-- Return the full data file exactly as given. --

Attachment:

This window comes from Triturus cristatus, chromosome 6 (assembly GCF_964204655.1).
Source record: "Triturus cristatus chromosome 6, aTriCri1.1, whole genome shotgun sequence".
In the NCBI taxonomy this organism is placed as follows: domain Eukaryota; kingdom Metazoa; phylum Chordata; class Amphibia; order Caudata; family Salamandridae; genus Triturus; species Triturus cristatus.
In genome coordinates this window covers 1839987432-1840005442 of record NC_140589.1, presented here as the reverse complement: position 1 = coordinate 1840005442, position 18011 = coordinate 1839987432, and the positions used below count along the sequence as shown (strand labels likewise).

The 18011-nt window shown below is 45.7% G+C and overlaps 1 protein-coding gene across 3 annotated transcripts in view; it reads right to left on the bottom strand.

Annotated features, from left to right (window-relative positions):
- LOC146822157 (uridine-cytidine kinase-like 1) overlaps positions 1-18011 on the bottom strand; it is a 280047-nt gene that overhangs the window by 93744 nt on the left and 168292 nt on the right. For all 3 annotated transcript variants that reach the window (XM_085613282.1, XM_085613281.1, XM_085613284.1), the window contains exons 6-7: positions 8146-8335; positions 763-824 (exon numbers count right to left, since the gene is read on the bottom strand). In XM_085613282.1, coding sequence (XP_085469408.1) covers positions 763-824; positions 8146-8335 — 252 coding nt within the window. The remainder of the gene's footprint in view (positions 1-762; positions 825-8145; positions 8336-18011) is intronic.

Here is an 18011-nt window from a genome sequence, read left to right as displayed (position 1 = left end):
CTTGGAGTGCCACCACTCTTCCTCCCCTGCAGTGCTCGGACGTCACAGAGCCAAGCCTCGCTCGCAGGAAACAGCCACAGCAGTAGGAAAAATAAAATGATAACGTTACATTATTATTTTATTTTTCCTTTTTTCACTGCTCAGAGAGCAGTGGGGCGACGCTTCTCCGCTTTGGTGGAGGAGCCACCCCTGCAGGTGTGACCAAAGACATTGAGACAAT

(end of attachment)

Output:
This window comes from Triturus cristatus, chromosome 6 (assembly GCF_964204655.1).
Source record: "Triturus cristatus chromosome 6, aTriCri1.1, whole genome shotgun sequence".
In the NCBI taxonomy this organism is placed as follows: domain Eukaryota; kingdom Metazoa; phylum Chordata; class Amphibia; order Caudata; family Salamandridae; genus Triturus; species Triturus cristatus.
In genome coordinates this window covers 1839987432-1840005442 of record NC_140589.1, presented here as the reverse complement: position 1 = coordinate 1840005442, position 18011 = coordinate 1839987432, and the positions used below count along the sequence as shown (strand labels likewise).

The 18011-nt window shown below is 45.7% G+C and overlaps 1 protein-coding gene across 3 annotated transcripts in view; it reads right to left on the bottom strand.

Annotated features, from left to right (window-relative positions):
- LOC146822157 (uridine-cytidine kinase-like 1) overlaps positions 1-18011 on the bottom strand; it is a 280047-nt gene that overhangs the window by 93744 nt on the left and 168292 nt on the right. For all 3 annotated transcript variants that reach the window (XM_085613282.1, XM_085613281.1, XM_085613284.1), the window contains exons 6-7: positions 8146-8335; positions 763-824 (exon numbers count right to left, since the gene is read on the bottom strand). In XM_085613282.1, coding sequence (XP_085469408.1) covers positions 763-824; positions 8146-8335 — 252 coding nt within the window. The remainder of the gene's footprint in view (positions 1-762; positions 825-8145; positions 8336-18011) is intronic.

Here is an 18011-nt window from a genome sequence, read left to right as displayed (position 1 = left end):
CTTGGAGTGCCACCACTCTTCCTCCCCTGCAGTGCTCGGACGTCACAGAGCCAAGCCTCGCTCGCAGGAAACAGCCACAGCAGTAGGAAAAATAAAATGATAACGTTACATTATTATTTTATTTTTCCTTTTTTCACTGCTCAGAGAGCAGTGGGGCGACGCTTCTCCGCTTTGGTGGAGGAGCCACCCCTGCAGGTGTGACCAAAGACATTGAGACAAT